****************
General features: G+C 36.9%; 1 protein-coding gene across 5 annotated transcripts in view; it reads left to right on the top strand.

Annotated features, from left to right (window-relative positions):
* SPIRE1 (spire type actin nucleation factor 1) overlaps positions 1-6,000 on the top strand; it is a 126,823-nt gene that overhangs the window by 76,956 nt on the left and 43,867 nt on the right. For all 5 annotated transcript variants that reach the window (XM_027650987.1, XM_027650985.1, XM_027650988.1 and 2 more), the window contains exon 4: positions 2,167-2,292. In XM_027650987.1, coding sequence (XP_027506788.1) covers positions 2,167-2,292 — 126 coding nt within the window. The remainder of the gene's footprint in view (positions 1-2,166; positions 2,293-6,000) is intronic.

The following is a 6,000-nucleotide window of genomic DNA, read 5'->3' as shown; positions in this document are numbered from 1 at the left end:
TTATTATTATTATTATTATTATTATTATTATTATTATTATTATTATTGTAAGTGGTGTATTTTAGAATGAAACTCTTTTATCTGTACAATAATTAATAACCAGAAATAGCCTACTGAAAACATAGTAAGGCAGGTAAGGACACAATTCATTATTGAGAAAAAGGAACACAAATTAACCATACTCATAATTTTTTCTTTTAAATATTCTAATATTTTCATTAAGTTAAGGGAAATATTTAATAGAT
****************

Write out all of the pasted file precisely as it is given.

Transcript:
General features: G+C 36.9%; 1 protein-coding gene across 5 annotated transcripts in view; it reads left to right on the top strand.

Annotated features, from left to right (window-relative positions):
* SPIRE1 (spire type actin nucleation factor 1) overlaps positions 1-6,000 on the top strand; it is a 126,823-nt gene that overhangs the window by 76,956 nt on the left and 43,867 nt on the right. For all 5 annotated transcript variants that reach the window (XM_027650987.1, XM_027650985.1, XM_027650988.1 and 2 more), the window contains exon 4: positions 2,167-2,292. In XM_027650987.1, coding sequence (XP_027506788.1) covers positions 2,167-2,292 — 126 coding nt within the window. The remainder of the gene's footprint in view (positions 1-2,166; positions 2,293-6,000) is intronic.

The following is a 6,000-nucleotide window of genomic DNA, read 5'->3' as shown; positions in this document are numbered from 1 at the left end:
TTATTATTATTATTATTATTATTATTATTATTATTATTATTATTATTGTAAGTGGTGTATTTTAGAATGAAACTCTTTTATCTGTACAATAATTAATAACCAGAAATAGCCTACTGAAAACATAGTAAGGCAGGTAAGGACACAATTCATTATTGAGAAAAAGGAACACAAATTAACCATACTCATAATTTTTTCTTTTAAATATTCTAATATTTTCATTAAGTTAAGGGAAATATTTAATAGAT